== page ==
My first decade was probably the most challenging so far.  I was the oldest of four children.  My parents got married out of high school, and had me two years later.  My two brothers were born almost exactly two and four years after me, and my youngest sister was born when I was five and a half.  My parents’ marriage was ending, and they separated very soon after my sister was born.  I had a huge extended family, on both sides, my mother was one of six kids and my father was one of eight.   Both had grown up in the same small town that we still lived in, and I was enveloped in this incredibly close and loving world.  My father was…. around? for most of that decade.  I have very few memories of him, and the ones that I have aren’t entirely lovely.  They aren’t entirely bad, but they are few and far between.  His family opted out, and we were a single parent family long before it was something that was mainstream.  It was a “broken home” and I was achingly aware of it.  I was an introspective kid, and not at all comfortable with being a kid. I wanted to grow up, I wanted to be old enough to make the decisions and be an adult.  My mother gave me the incredible gift of absolute faith.   She loved me, and trusted me.  Because she was confident that I was responsible and capable, I was.  I felt like the other adult in the family.  I was always aware of being the oldest kid, of having to set an example of good behavior.  I loved, loved, loved reading.   I loved babysitting, and being the one that everyone turned to.  I felt much older than I was.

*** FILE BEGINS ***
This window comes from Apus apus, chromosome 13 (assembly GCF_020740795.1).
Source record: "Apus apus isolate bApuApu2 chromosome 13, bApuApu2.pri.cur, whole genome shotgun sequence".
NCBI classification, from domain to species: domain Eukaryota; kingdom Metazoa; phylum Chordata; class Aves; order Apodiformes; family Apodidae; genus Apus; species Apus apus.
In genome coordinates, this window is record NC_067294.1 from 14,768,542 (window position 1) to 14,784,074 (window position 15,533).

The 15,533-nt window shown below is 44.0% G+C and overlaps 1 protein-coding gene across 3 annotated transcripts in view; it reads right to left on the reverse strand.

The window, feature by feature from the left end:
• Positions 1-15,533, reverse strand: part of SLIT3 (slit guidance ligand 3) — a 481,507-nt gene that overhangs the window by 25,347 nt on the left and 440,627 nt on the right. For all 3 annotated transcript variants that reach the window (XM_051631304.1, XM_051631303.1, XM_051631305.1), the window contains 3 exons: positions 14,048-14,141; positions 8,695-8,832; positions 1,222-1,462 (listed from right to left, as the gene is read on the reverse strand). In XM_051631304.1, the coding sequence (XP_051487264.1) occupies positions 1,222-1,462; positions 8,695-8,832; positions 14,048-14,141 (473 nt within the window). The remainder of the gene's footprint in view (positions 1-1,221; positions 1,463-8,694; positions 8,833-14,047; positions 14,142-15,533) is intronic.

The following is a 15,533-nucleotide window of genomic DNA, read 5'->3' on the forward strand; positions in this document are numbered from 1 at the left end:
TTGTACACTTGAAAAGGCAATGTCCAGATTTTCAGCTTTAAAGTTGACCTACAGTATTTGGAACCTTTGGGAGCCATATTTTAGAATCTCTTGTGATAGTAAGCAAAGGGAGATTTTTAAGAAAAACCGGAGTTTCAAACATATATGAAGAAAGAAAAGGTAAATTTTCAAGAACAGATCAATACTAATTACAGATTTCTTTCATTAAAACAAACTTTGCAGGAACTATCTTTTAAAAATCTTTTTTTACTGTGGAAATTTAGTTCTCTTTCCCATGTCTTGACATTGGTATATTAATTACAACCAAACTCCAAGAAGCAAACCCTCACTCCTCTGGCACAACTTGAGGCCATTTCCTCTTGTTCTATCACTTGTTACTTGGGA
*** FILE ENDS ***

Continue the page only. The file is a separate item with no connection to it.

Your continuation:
Mostly, when I think of this decade, I think of confusion.  My parents (my mother) always gave us the gift of our own feelings, she didn’t want to tell us how to feel about the divorce or make us feel as though we couldn’t express ourselves, but it was a double edged sword.  Because I hated being in the middle, being the one to decide where to go and who to spend time with.  Having the power and the responsibility for my own feelings was scary at times.  Because I was the oldest, the other three followed me, which meant that if I was with my mother, my father was alone.  And vice versa.  While it makes so much sense, and was a decision made with love and respect, I still remember that aching feeling, of knowing that whatever decision I made, one of my parents would be hurt.